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Fines double in school zones? School crossing signs and the law

Between 1994 and 2004, 184 school-age pedestrians were killed in the U.S. by cars, according to the National Highway Transportation Safety Authority (NHTSA), making cars the nation's top killer of young pedestrians. Nearly half of all school-age pedestrians killed in school transportation-related crashes were five to seven years old, reflecting young children's limited impulse control and inability to select appropriate gaps for crossing traffic.

Local governments use a number of strategies to keep America's school zones safe--in particular, traffic calming and signage (discussed at some length here). This article will examine the legal significance of School Crossing and School Zone signs to drivers, and how they work to protect young pedestrians.

While the definition of a "school zone" is straightforward (it comprises all streets adjacent to school property), the meaning of "school crossing" actually varies slightly from state to state. In Nevada, signs are placed on "those sections of streets not adjacent to school property that pupils cross while following a designated walking route to school," while California designates school crossings as "all marked crosswalks along the 'Suggested Route to School.'"

These areas are recognizable by their signage, which is federally regulated by the Manual on Uniform Traffic Control Devices (MUTCD). School crossing signs must be at least 30-by-30 inches, colored yellow or yellow-green, shaped as pentagons, with black writing and a black border. To ensure visibility, the MUTCD dictates that these signs be either illuminated or, more commonly, retroreflectorized (designed so that in headlights they reflect directly back at drivers). Often, School Crossing signs are preceded by what the MUTCD calls "Advance Crossing"--that is, a School Crossing sign combined with a plaque reading "XX FEET" or "AHEAD" (see diagram below). These signs warn drivers that they are approaching an area where schoolchildren cross the roadway.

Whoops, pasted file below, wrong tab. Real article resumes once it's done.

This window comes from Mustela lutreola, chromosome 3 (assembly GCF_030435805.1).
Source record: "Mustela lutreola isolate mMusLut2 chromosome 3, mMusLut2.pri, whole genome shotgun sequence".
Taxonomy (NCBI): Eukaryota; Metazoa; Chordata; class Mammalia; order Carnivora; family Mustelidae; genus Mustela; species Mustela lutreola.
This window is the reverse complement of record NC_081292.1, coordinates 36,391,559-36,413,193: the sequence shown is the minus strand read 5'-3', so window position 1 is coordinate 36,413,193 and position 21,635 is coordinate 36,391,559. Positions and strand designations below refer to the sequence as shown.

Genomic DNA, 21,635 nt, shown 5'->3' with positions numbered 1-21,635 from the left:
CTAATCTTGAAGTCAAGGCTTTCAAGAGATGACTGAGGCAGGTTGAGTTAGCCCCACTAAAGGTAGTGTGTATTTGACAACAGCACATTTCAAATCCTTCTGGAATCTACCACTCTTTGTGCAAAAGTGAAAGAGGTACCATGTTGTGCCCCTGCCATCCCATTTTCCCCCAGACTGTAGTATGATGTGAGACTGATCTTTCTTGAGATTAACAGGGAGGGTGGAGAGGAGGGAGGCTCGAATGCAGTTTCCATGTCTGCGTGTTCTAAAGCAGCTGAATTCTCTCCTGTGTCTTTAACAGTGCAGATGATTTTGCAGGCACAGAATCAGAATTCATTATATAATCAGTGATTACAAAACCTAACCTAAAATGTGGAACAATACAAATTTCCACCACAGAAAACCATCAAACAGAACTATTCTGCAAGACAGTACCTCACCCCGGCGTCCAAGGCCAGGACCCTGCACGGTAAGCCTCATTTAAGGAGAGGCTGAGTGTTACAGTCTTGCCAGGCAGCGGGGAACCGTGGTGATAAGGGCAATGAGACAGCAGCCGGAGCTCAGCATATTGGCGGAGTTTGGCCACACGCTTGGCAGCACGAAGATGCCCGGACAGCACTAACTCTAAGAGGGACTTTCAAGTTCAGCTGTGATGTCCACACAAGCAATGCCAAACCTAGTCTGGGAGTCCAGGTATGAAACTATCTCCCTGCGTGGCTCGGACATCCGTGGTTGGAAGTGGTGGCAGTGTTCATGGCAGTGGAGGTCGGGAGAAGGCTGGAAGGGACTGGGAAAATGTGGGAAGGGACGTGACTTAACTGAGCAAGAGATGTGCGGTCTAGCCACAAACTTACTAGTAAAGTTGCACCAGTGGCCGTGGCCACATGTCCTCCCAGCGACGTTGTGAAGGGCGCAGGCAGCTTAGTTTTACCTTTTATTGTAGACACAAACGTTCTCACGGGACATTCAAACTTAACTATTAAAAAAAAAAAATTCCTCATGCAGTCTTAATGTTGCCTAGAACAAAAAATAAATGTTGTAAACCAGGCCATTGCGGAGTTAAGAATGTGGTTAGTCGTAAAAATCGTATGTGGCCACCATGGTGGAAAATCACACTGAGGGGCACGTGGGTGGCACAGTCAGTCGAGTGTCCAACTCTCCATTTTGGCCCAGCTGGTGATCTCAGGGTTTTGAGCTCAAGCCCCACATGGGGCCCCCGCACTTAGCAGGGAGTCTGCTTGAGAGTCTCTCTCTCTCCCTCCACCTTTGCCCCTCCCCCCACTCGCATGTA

So how do passive signs protect children who are crossing a street? First, American rules of the road state that pedestrians always have the right-of-way at crosswalks, whether marked or unmarked, rolex replica watches so the yellow of a School Crossing sign is--like all yellow road signs--a visual signal for drivers to slow down. In school zones, many drivers acknowledge that extra caution is particularly important, given the unpredictability and limited judgment of children.

In addition to the right-of-way privileges of pedestrians, some jurisdictions invest school zones with a unique legal standing that allows for increased police protection. For example, fines for speeding or other violations within designated school zones may be increased, and special enforcement techniques (such as photo radar systems) may be implemented.

While the MUTCD recommends that governments "mark the beginning and end points of these designated school zones" such signage is only "sometimes legally necessary." In this way school crossings are similar to construction zones: nearly all states have laws that increase the fees for speeding while in a work zone, but only 41 require signs alerting drivers to those more severe penalties. The takeaway for drivers: when you see a yellow sign of any shape, slow down, and perk up.

 
School Crossing Road Signs Source: MUTCD 2009

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